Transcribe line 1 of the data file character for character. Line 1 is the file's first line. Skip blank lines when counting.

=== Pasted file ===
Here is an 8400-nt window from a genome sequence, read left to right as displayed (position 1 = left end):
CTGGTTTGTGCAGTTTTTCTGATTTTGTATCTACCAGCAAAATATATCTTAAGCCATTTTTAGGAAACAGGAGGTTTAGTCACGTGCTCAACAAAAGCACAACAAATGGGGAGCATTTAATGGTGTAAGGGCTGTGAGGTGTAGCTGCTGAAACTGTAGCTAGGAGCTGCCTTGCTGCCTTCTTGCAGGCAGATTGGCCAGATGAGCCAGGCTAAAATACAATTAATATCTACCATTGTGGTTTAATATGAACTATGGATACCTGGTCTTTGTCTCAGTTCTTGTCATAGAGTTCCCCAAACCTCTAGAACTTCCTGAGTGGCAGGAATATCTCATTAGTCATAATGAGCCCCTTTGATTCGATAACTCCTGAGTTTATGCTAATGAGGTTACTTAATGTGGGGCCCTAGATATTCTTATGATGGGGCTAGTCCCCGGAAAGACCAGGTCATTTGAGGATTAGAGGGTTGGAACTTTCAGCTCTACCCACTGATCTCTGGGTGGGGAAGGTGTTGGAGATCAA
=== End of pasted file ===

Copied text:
Here is an 8400-nt window from a genome sequence, read left to right as displayed (position 1 = left end):